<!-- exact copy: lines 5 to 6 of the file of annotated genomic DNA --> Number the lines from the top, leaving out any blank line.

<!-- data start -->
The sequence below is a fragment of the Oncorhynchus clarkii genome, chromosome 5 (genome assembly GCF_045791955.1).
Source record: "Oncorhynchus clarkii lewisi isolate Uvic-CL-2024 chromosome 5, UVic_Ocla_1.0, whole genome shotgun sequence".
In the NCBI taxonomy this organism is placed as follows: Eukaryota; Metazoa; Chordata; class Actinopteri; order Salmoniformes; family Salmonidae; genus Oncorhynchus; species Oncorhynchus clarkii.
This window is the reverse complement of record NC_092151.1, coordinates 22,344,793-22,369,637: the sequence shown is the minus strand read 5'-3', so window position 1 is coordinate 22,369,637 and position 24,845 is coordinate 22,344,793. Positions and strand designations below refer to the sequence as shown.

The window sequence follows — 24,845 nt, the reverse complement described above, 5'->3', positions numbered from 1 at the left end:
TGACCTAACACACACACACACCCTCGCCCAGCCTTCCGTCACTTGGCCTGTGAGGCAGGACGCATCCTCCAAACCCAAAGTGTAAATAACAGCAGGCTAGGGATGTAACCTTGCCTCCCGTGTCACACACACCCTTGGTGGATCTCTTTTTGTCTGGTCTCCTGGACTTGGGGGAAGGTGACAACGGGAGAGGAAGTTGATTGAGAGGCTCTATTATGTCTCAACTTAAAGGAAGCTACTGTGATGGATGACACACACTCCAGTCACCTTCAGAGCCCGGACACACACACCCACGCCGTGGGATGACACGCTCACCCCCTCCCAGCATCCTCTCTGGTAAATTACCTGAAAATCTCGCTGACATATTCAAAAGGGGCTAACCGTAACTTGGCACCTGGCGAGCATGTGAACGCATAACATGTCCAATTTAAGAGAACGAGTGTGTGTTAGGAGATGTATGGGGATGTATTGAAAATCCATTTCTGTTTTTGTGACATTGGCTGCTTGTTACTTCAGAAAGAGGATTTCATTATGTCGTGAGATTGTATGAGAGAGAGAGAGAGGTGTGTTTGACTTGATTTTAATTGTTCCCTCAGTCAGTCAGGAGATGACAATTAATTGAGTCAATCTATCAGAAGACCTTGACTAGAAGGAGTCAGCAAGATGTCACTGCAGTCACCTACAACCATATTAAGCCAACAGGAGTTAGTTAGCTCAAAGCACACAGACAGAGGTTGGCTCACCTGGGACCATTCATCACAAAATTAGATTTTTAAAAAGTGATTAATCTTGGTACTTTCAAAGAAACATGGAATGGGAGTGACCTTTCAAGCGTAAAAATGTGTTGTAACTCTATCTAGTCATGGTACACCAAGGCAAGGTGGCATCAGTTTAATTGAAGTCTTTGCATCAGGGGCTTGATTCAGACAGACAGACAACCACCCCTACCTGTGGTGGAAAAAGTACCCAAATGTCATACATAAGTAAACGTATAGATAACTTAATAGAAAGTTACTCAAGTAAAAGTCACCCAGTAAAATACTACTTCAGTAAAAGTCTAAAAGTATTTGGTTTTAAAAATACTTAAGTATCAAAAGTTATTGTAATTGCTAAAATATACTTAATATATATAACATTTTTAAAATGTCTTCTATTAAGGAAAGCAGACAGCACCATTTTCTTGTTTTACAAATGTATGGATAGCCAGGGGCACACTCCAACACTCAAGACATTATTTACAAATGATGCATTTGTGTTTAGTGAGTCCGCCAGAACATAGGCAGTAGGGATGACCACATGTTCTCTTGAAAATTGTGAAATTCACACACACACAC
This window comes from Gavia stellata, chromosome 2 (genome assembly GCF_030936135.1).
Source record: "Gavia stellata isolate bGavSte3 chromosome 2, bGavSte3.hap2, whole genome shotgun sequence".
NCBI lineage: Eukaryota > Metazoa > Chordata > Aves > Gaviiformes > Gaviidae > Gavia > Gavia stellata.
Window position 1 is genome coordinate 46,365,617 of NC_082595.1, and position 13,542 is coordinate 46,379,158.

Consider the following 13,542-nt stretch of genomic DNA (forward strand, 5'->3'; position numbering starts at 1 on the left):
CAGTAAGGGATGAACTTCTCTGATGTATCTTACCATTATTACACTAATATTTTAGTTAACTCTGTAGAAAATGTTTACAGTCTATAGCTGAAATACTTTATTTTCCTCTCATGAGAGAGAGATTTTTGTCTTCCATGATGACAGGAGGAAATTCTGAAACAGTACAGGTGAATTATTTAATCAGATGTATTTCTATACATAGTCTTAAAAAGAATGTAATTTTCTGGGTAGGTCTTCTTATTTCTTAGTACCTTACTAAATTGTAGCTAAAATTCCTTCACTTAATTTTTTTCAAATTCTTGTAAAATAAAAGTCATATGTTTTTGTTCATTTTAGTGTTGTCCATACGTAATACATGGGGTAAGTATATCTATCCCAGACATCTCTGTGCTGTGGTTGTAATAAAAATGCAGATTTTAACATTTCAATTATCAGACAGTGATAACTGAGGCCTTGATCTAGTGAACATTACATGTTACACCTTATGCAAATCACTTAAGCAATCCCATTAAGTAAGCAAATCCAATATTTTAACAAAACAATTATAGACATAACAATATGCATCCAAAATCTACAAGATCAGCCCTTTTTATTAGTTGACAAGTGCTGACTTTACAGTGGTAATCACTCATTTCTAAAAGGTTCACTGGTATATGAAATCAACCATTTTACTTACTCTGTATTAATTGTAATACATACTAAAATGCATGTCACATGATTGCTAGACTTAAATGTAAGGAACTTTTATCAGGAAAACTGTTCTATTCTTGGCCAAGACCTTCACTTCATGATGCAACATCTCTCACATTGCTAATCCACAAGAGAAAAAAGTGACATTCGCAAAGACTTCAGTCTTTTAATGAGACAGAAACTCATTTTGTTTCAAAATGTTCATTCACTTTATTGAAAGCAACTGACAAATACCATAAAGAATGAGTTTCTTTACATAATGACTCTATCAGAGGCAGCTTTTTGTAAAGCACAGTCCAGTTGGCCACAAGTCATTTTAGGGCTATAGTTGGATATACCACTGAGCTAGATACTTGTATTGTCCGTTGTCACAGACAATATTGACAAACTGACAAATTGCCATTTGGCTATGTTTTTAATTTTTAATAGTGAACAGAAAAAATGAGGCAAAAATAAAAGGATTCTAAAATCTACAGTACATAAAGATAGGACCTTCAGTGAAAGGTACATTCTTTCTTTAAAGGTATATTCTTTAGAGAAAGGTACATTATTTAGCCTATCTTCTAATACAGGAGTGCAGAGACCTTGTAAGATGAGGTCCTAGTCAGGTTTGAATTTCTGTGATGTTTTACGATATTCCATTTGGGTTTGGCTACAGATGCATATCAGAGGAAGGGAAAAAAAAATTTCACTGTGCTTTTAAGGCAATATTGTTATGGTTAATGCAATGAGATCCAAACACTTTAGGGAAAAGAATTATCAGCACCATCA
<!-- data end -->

The window sequence follows — 24,845 nt, the reverse complement described above, 5'->3', positions numbered from 1 at the left end:
TGACCTAACACACACACACACCCTCGCCCAGCCTTCCGTCACTTGGCCTGTGAGGCAGGACGCATCCTCCAAACCCAAAGTGTAAATAACAGCAGGCTAGGGATGTAACCTTGCCTCCCGTGTCACACACACCCTTGGTGGATCTCTTTTTGTCTGGTCTCCTGGACTTGGGGGAAGGTGACAACGGGAGAGGAAGTTGATTGAGAGGCTCTATTATGTCTCAACTTAAAGGAAGCTACTGTGATGGATGACACACACTCCAGTCACCTTCAGAGCCCGGACACACACACCCACGCCGTGGGATGACACGCTCACCCCCTCCCAGCATCCTCTCTGGTAAATTACCTGAAAATCTCGCTGACATATTCAAAAGGGGCTAACCGTAACTTGGCACCTGGCGAGCATGTGAACGCATAACATGTCCAATTTAAGAGAACGAGTGTGTGTTAGGAGATGTATGGGGATGTATTGAAAATCCATTTCTGTTTTTGTGACATTGGCTGCTTGTTACTTCAGAAAGAGGATTTCATTATGTCGTGAGATTGTATGAGAGAGAGAGAGAGGTGTGTTTGACTTGATTTTAATTGTTCCCTCAGTCAGTCAGGAGATGACAATTAATTGAGTCAATCTATCAGAAGACCTTGACTAGAAGGAGTCAGCAAGATGTCACTGCAGTCACCTACAACCATATTAAGCCAACAGGAGTTAGTTAGCTCAAAGCACACAGACAGAGGTTGGCTCACCTGGGACCATTCATCACAAAATTAGATTTTTAAAAAGTGATTAATCTTGGTACTTTCAAAGAAACATGGAATGGGAGTGACCTTTCAAGCGTAAAAATGTGTTGTAACTCTATCTAGTCATGGTACACCAAGGCAAGGTGGCATCAGTTTAATTGAAGTCTTTGCATCAGGGGCTTGATTCAGACAGACAGACAACCACCCCTACCTGTGGTGGAAAAAGTACCCAAATGTCATACATAAGTAAACGTATAGATAACTTAATAGAAAGTTACTCAAGTAAAAGTCACCCAGTAAAATACTACTTCAGTAAAAGTCTAAAAGTATTTGGTTTTAAAAATACTTAAGTATCAAAAGTTATTGTAATTGCTAAAATATACTTAATATATATAACATTTTTAAAATGTCTTCTATTAAGGAAAGCAGACAGCACCATTTTCTTGTTTTACAAATGTATGGATAGCCAGGGGCACACTCCAACACTCAAGACATTATTTACAAATGATGCATTTGTGTTTAGTGAGTCCGCCAGAACATAGGCAGTAGGGATGACCACATGTTCTCTTGAAAATTGTGAAATTCACACACACACAC